Pen testing can be a useful tool for gauging a Web application's ability to withstand an attack. However, if performed incorrectly, it is of little value and even worse, can create a false sense of security. In
Web application pen testing involves testing a running application remotely, without knowing the inner workings of the application itself, in order to find possible vulnerabilities. To avoid an inefficient scattergun approach, the best way to perform them is to carry out a series of methodical and repeatable tests, and to work through all of the different application vulnerabilities. However, because pen testing is not an exact science, it is best to troubleshoot any existing concerns within a testing framework. Below are three steps you can take to ensure your pen test is a success:
- Gather as much information as possible about the application and the infrastructure it resides on.
- Perform an infrastructure-level pen test to check how the infrastructure is deployed and secured. If the application server can be exploited, it can give you more leverage in exploiting the Web application.
- When testing the application, look for any entry points where user input is accepted and dynamic content is generated. Then, probe these areas for weaknesses in input validation, session manipulation, authentication and information leakage. If any internal information is leaked, it should be recorded and used to re-assess your overall understanding of the application and how it works.
If at any point you uncover a serious vulnerability that could lead to an application or system compromise, inform the system administrator or relevant contact about the risks. Once the tests are complete, record the results, report which vulnerabilities were tested and provide risk assessments for any vulnerabilities found.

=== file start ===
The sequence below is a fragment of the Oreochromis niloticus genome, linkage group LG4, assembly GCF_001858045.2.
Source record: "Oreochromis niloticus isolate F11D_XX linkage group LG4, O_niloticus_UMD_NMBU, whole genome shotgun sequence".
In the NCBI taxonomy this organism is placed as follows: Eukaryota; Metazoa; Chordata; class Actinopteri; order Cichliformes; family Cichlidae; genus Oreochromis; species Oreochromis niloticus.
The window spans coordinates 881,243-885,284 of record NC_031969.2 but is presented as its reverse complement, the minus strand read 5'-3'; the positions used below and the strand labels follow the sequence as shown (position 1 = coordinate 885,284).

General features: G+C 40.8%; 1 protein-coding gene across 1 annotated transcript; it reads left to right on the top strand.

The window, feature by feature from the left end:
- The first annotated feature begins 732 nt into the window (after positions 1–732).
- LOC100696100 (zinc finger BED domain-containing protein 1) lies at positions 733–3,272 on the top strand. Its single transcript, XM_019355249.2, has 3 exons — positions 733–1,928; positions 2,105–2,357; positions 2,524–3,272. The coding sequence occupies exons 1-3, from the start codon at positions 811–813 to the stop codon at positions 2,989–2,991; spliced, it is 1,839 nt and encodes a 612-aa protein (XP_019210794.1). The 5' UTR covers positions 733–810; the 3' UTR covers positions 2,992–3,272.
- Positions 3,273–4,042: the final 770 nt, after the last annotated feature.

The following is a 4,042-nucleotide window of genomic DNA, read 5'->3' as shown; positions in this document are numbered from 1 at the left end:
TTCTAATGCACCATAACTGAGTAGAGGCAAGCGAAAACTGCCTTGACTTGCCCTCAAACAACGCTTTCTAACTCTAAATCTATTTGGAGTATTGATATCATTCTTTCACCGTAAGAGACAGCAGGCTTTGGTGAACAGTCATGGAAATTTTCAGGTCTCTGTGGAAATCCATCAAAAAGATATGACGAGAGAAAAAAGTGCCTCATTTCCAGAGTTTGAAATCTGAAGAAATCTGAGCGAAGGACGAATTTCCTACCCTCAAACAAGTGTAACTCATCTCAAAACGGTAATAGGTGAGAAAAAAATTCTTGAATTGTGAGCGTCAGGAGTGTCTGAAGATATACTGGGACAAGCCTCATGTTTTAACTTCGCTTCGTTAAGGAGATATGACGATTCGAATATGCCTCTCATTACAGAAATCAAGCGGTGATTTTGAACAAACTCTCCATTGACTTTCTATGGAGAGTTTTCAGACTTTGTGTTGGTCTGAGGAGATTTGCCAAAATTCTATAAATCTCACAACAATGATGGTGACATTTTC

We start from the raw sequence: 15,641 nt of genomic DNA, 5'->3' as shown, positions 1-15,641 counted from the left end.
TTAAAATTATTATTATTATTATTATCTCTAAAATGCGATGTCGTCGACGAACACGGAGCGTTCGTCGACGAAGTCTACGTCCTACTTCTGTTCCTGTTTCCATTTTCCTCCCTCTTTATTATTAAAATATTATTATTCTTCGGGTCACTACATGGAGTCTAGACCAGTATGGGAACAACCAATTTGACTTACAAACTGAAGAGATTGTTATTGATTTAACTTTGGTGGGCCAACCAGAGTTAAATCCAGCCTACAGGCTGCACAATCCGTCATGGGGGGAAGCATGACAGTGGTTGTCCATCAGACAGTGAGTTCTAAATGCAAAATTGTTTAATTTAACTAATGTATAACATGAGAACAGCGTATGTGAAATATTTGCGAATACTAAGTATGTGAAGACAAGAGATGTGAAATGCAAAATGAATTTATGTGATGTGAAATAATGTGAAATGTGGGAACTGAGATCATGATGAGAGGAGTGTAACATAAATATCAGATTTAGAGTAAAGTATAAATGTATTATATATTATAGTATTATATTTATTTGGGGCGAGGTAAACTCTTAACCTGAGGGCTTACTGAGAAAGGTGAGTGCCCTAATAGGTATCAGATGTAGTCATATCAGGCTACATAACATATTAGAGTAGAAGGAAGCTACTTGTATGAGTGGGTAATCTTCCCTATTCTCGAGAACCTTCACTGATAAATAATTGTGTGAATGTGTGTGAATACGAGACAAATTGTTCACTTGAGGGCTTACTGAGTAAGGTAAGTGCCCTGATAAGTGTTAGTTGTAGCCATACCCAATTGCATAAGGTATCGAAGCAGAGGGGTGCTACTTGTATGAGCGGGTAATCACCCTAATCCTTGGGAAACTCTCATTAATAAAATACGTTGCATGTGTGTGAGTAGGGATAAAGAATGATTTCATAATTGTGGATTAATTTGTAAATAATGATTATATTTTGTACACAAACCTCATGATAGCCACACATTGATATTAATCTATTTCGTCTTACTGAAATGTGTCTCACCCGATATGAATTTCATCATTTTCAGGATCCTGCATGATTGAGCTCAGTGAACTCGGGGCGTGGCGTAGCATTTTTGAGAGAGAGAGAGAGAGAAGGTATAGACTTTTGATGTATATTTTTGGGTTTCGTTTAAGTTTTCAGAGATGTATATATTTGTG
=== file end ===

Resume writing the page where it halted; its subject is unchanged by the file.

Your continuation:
To help you plan your pen test, you can use the checklist of Web application vulnerabilities in the Open Source Security Testing Methodology Manual (OSSTMM) from the Open Web Application Security Project (OWASP), which you can download at http://www.owasp.org/documentation/testing.html. The OWASP is currently developing a framework for testing the security of Web applications, and will provide technical details on how to use source code inspection and pen testing to look for specific issues.
You can also use tools that automate the process, but it's important to note that because Web applications are usually custom-made, these tools can be ineffective. Fortunately, the latest products are more advanced. Early automated scanners pointed out long lists of vulnerabilities, but did little to assist in fixing them. New products, such as SPI Dynamics' SPI ToolKit, provide more comprehensive reports and information on how to avoid the latest threats.
Some companies choose to use consultants to perform pen tests. If you prefer this route, review their service-level agreement. For example, those who use the OSSTMM must abide by various rules and guidelines of acceptable practices, such as how testing is carried out, and how the results are handled. In addition, because pen testing depends on the skill of the tester, I recommend hiring a Certified Penetration Testing Professional (CPTP).
As a final option, you can also pen test an application after it is deployed. However, while post-deployment tests provide a final assessment of the code's ability to withstand an attack, because it occurs late in the software development life cycle, it should not be your only security testing technique, as a successful test doesn't necessarily mean your application is secure. To improve the security of your applications, you must improve the quality of the software development processes. This means testing the security at the definition, design, development, deployment and maintenance stages, and not relying on the costly strategy of waiting until the application is completed.
About the author:
Michael Cobb, CISSP-ISSAP is the founder and managing director of Cobweb Applications Ltd., a consultancy that offers IT training and support in data security and analysis. He co-authored the book IIS Security and has written numerous technical articles for leading IT publications. Mike is the guest instructor for SearchSecurity's Web Security School and, as a SearchSecurity.com site expert, answers user questions on application and platform security.
This was first published in March 2006